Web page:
Feeds

China wants eight new Lenovos by 2015

Government decree says local firms should merge to reach global scale

Internet Security Threat Report 2014

Western technology companies' view of China as the biggest pool of potential customers ever is looking less accurate than ever, after the Chinese government called for the formation of up to eight super-companies through mergers and acquisition by 2015.

The calls came as part of government plans designed to urge the consolidation and reorganisation of companies across nine key sectors – including rare earths, pharmaceuticals and shipbuilding – so that they can better compete overseas.

In the IT sector, the government wants between five and eight “backbone enterprises” – these must be internationally competitive multinationals with high brand awareness and annual sales of over 100 billion yuan (£10.2bn).

As pointed out by the Wall Street Journal, as of 2011 only Huawei and Lenovo of China’s tech firms can lay claim to such impressive revenue figures.

The grand scheme is to move China away from producing cheap, low-end tech products and instead focus a handful of big global brands on producing high-end goods as well as software and services – an area where domestic firms have until now failed to make a significant impact.

There was no detail on which firms the government hopes to grow into the next Huawei or Lenovo. However, the overriding focus in the document was on the need for mergers and acquisitions among Chinese firms to build the new breed of super companies and improve competitiveness by integrating vertical supply chains.

It has not always been possible for Chinese firms to acquire abroad, of course.

Huawei’s proposed acquisition of 3Com was derailed over national security concerns and it withdrew a proposed takeover of 3Leaf Systems after similar government interference.

Creating several more Lenovos in the space of two years may be a push even for a country as ambitious and full of cash as China. ®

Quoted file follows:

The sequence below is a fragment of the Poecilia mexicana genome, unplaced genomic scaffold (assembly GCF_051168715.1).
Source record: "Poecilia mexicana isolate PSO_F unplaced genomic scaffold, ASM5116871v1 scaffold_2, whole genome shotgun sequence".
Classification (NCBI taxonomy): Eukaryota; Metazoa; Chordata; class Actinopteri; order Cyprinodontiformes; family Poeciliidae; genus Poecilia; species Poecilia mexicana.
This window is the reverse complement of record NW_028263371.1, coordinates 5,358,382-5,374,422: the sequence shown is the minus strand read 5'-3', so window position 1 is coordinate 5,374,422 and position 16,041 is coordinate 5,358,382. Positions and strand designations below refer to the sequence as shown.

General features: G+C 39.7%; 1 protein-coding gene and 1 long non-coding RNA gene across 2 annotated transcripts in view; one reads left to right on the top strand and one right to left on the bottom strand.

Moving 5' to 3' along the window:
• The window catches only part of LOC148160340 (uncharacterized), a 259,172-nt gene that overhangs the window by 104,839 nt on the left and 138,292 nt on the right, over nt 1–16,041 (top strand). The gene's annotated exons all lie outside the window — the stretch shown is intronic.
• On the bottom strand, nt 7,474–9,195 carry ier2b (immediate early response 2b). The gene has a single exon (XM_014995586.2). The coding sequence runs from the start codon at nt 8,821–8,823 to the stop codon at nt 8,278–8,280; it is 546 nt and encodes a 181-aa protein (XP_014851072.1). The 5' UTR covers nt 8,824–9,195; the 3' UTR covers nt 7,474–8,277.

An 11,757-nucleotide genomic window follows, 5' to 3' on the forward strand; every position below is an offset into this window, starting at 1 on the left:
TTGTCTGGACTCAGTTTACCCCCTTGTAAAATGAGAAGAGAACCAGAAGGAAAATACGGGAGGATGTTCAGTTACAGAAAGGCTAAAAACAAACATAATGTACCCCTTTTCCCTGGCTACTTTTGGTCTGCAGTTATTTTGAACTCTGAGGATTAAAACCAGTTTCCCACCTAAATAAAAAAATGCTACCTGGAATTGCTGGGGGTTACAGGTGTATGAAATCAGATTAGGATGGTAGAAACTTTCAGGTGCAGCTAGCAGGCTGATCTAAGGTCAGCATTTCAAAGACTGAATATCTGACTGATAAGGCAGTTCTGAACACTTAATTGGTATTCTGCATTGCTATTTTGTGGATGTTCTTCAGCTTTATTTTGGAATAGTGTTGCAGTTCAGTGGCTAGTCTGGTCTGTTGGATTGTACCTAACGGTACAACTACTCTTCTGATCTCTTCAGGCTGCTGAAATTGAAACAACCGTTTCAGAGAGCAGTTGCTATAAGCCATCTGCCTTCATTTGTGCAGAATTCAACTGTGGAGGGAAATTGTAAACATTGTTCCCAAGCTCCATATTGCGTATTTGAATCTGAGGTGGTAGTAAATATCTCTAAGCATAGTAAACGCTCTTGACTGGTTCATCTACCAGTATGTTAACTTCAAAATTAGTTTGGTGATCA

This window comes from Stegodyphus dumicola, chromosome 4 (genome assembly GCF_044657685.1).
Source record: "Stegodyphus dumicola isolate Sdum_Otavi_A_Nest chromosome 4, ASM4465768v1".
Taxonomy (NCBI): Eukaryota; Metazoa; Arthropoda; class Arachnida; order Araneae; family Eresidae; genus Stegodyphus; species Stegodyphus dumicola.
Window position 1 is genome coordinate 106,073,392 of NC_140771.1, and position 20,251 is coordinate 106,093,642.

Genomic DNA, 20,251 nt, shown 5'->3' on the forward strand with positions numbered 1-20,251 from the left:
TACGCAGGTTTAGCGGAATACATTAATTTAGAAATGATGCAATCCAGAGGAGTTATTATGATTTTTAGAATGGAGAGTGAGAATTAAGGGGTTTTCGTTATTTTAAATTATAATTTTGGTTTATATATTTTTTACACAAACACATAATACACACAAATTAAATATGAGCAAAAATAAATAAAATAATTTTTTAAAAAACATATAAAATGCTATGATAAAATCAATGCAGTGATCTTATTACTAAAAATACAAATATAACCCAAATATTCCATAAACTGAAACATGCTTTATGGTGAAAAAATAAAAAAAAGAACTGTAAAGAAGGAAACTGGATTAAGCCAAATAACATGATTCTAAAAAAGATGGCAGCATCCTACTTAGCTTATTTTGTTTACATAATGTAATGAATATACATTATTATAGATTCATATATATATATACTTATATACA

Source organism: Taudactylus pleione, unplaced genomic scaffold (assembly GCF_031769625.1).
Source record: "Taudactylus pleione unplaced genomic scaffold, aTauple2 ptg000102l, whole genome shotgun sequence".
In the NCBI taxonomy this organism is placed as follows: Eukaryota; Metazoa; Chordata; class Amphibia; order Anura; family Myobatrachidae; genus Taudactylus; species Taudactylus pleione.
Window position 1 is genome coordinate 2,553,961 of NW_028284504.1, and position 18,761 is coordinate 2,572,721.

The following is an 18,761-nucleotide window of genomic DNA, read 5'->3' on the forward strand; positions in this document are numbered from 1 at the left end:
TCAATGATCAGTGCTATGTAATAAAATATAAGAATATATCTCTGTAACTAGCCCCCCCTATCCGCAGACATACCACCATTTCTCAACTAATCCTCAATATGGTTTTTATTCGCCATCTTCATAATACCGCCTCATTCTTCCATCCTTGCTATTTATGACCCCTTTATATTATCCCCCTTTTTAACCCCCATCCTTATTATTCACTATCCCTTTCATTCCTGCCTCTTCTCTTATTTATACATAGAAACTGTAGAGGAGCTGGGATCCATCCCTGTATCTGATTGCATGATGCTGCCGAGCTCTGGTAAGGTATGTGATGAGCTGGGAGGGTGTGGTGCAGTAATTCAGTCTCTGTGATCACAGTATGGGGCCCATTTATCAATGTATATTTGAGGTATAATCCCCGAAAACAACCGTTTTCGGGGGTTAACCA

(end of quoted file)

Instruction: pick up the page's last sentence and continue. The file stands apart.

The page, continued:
Providing a secure and efficient Helpdesk

More from The Register

next story
Scrapping the Human Rights Act: What about privacy and freedom of expression?
Justice minister's attack to destroy ability to challenge state
WHY did Sunday Mirror stoop to slurping selfies for smut sting?
Tabloid splashes, MP resigns - but there's a BIG copyright issue here
Google hits back at 'Dear Rupert' over search dominance claims
Choc Factory sniffs: 'We're not pirate-lovers - also, you publish The Sun'
EU to accuse Ireland of giving Apple an overly peachy tax deal – report
Probe expected to say single-digit rate was unlawful
Inequality increasing? BOLLOCKS! You heard me: 'Screw the 1%'
There's morality and then there's economics ...
Hey Brit taxpayers. You just spent £4m on Central London ‘innovation playground’
Catapult me a Mojito, I feel an Digital Innovation coming on
While you queued for an iPhone 6, Apple's Cook sold shares worth $35m
Right before the stock took a 3.8% dive amid bent and broken mobe drama
EU probes Google’s Android omerta again: Talk now, or else
Spill those Android secrets, or we’ll fine you
prev story

Whitepapers

Forging a new future with identity relationship management
Learn about ForgeRock's next generation IRM platform and how it is designed to empower CEOS's and enterprises to engage with consumers.
Storage capacity and performance optimization at Mizuno USA
Mizuno USA turn to Tegile storage technology to solve both their SAN and backup issues.
The next step in data security
With recent increased privacy concerns and computers becoming more powerful, the chance of hackers being able to crack smaller-sized RSA keys increases.
Security for virtualized datacentres
Legacy security solutions are inefficient due to the architectural differences between physical and virtual environments.
A strategic approach to identity relationship management
ForgeRock commissioned Forrester to evaluate companies’ IAM practices and requirements when it comes to customer-facing scenarios versus employee-facing ones.